Another lost soul, her Jean is fragile, mannered and full of attitude: "Oh, mummy would nearly die if she knew what an old whore I am." Her convincing performances as a nightclub chanteuse were perfectly pitched, demonstrating what she was selling to her punters but also why she had not the necessary star quality to succeed as an artist. Jean was destined to be exploited by her American lover but never get her big break in Hollywood. Just like Gerald, Jean exemplified the weak and deluded that inhabited this pitifully self-indulgent subculture until it was swept away by the infinitely vile new broom of Nazism.

We see Auden and Isherwood pottering about in this mire. Slumming, they take their pleasures and observe the indigenous wildlife go about their business with the rather superior detachment of the writer observing at the zoo. Each was able to analyse and order what they had noted and build up a portfolio of experience and apercus, as with Auden's supercilious: "I do loathe the sea. It's so wet and sloppy." He then shuffled back home for running repairs.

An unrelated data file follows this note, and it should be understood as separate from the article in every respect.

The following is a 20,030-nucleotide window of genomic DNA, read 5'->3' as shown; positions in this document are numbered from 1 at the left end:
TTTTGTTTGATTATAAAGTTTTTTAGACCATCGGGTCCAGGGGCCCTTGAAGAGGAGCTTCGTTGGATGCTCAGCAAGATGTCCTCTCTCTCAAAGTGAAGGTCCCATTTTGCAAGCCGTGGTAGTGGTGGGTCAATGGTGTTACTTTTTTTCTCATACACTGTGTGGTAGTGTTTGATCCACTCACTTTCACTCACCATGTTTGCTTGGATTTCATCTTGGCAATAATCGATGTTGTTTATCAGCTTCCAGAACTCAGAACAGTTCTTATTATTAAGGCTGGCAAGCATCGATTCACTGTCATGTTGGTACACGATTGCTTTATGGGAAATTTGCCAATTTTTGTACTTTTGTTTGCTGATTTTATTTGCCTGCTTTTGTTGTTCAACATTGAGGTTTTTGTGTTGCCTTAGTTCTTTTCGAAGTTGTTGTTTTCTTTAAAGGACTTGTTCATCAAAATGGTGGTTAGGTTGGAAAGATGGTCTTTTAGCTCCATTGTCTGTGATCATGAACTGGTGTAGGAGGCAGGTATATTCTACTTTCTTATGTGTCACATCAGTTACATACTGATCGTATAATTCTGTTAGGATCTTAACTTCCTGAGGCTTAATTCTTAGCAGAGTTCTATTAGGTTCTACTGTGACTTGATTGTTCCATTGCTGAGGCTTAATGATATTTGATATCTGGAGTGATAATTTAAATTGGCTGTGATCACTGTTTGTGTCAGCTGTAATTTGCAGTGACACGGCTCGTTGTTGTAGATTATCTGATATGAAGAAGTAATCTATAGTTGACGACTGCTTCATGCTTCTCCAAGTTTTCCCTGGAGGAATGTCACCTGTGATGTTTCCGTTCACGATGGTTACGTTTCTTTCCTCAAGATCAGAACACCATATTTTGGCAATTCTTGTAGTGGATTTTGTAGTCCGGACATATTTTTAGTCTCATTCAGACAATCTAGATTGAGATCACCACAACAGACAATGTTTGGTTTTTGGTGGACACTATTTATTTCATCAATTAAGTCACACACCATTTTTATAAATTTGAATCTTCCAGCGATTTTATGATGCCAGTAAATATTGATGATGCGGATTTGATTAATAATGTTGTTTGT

We also see the well-heeled middle (if not upper) class background which Christopher rejected for the initially divine decadence of Berlin. It was chiefly represented by his formidable mother Kathleen, intelligently played by Lindsay Duncan. A few minutes in her controlling presence explains why her son took refuge amidst the demi-monde. Her uncompromising views chilled rather. She was unmerciful in reminding her son of the pain involved in both in bringing him into the world and in losing his father in the war. Even-handedly, she dispensed her manipulative malice equally to her son's German lover as much as her sons.

One came close to understanding how suffocated Christopher must have felt by the remorseless imposition of maternal views but felt sorriest of all for his brother Richard, condemned to stay at home under her rigid rule. In fact Christopher was presented as joining in with his mother in paying no heed to his sibling's views and feelings. This came across as a form of unthinking betrayal and diminished the viewer's respect for him.